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Time Stands Still

Peter Palmisano and Kristen Tripp Kelley in the Kavinoky production of "Time Stands Still."

All of us have people in our personal worlds whose lives and careers impress us to the point of envy. But if pressed, would we change places? The immediate response may be, “Hell yes!” but over the long haul, once we consider what they gave up to get where they are, what we would have to give up to change roles, the lives of others seldom seem that attractive.

In Time Stands Still, the play by Pulitzer Prize winner Donald Margulies running at the Kavinoky Theatre through this weekend, we meet Sarah, a world-renowned photojournalist, just home from Iraq. She’s recovering from being injured by a roadside bomb. Her boyfriend, James, who is nursing her, is guilt-ridden. He left Iraq, having had a kind of breakdown. A noted journalist in his own right, he now has doubts about his career and future. This is an uber-couple. The two most likely to succeed, who did. So what’s wrong?

Enter Richard. He is Sarah’s editor and shows up with Mandy, his new girlfriend—and put the emphasis on girl. This child has lightweight written all over her. Mandy is hugely impressed with Sarah but barely able to carry on an intelligent conversation with her. Richard’s attraction to Mandy is clearly indicative of a midlife crisis.

And so these characters come together for a provocative, lively, and engaging evening of theater.

The Kavinoky has long been a bastion of serious and thought-provoking theater, interspersed with an irresistible sense of play. Time Stands Still is a recent Broadway hit, and the Kavinoky has given it a splendidly smart production under the direction of Robert Waterhouse.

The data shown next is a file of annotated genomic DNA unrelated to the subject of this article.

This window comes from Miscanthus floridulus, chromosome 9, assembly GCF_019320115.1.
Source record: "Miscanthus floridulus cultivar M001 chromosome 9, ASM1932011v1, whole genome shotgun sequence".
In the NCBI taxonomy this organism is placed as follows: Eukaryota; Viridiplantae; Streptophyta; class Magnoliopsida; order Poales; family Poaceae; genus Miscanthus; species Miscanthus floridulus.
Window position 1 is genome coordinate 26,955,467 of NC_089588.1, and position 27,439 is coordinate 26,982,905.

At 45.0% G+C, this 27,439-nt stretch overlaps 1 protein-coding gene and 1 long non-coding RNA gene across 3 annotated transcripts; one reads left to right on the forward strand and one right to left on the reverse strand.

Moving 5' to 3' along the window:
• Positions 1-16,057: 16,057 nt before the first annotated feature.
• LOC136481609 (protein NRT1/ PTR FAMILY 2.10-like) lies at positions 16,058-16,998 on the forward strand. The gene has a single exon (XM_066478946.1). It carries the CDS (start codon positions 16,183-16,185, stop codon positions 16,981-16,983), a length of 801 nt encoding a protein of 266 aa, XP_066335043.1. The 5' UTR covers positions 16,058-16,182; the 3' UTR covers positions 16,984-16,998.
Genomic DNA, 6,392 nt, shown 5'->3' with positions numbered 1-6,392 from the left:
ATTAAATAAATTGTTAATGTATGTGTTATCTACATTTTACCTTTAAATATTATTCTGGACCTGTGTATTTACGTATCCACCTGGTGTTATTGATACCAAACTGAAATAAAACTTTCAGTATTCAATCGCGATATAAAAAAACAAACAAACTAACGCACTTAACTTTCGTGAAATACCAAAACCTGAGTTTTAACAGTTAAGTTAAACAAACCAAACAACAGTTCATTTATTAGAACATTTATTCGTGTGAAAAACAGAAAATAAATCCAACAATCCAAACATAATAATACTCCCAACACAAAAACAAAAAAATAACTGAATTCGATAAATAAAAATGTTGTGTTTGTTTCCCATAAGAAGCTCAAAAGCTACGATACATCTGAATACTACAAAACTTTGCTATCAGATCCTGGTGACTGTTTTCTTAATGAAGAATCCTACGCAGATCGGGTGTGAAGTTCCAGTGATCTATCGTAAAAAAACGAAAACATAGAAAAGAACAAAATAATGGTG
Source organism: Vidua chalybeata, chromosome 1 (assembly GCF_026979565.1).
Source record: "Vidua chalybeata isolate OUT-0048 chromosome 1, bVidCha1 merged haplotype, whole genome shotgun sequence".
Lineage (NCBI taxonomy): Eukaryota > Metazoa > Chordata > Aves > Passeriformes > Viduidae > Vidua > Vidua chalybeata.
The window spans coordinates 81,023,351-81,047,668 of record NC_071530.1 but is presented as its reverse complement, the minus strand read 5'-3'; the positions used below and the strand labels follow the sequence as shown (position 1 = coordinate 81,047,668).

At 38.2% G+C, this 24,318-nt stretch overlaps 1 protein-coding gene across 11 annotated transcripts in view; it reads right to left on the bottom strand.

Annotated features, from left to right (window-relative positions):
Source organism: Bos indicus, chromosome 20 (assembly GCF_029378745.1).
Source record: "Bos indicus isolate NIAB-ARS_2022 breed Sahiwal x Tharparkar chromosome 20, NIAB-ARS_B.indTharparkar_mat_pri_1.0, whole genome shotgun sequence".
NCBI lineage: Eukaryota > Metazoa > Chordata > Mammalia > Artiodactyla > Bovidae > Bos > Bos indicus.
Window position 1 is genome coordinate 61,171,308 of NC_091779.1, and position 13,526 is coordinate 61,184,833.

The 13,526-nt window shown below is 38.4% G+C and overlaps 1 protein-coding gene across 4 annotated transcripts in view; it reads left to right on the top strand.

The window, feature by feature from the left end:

As compared to the Broadway production, what I love about Time Stands Still at the Kavinoky is the way it highlights the complexity of the characters. Every person in this world is likeable, but with frustrating failings and appealing virtues.

Laura Linney played Sarah on Broadway nearly as an ice queen and monster. She was extraordinary and earned a Tony nomination for her effort. Kristen Tripp Kelley, by contrast, has found the warmth and vulnerability of the woman. At first she condescends to Mandy in maddening fashion, but eventually we see her take a liking to the girl, admire her, even envy her. This adds to the complexity of Sarah’s life, and imbues it with a note of true tragedy. Sarah is incapable of living a life like Mandy’s, or of savoring its simple pleasures.

Why does Sarah continue to include her disapproving father in her life? Why does she return to war zones again and again? Why does she reject the love of the man who adores her? She is her own worst enemy.

The play suggests that we are all our own worst enemies and that we are all incapable of realizing it. Miss Tripp Kelley walks the line brilliantly.

We visit with Sarah at her stop time moment, but we get glimpses into the futures of all the other characters. None has a future that is secure. The happiness of a frozen moment cannot endure.

Mandy seems to have figured it all out—but so had Sarah at her age. What will happen in 10 years, or even in five? The same goes for everyone on stage. The smart decisions we make today, can return to torment once time has passed.

This able cast is also populated by Guy Balotine as James, Chrissy Golab as Mandy, and Peter Palmisano as Richard. Each is likable, yet nuanced. Each could be the center of his or her own play. Indeed, a great deal of the pleasure of Time Stands Still is the opportunity to watch finely contoured characters rendered by excellent actors.

Times Stands Still continues this weekend only, Thursday and Friday at 8pm, Saturday at 4pm and 8pm, Sun at 2pm, at the Kavinoky Theatre (320 Porter Avenue, 829-7668).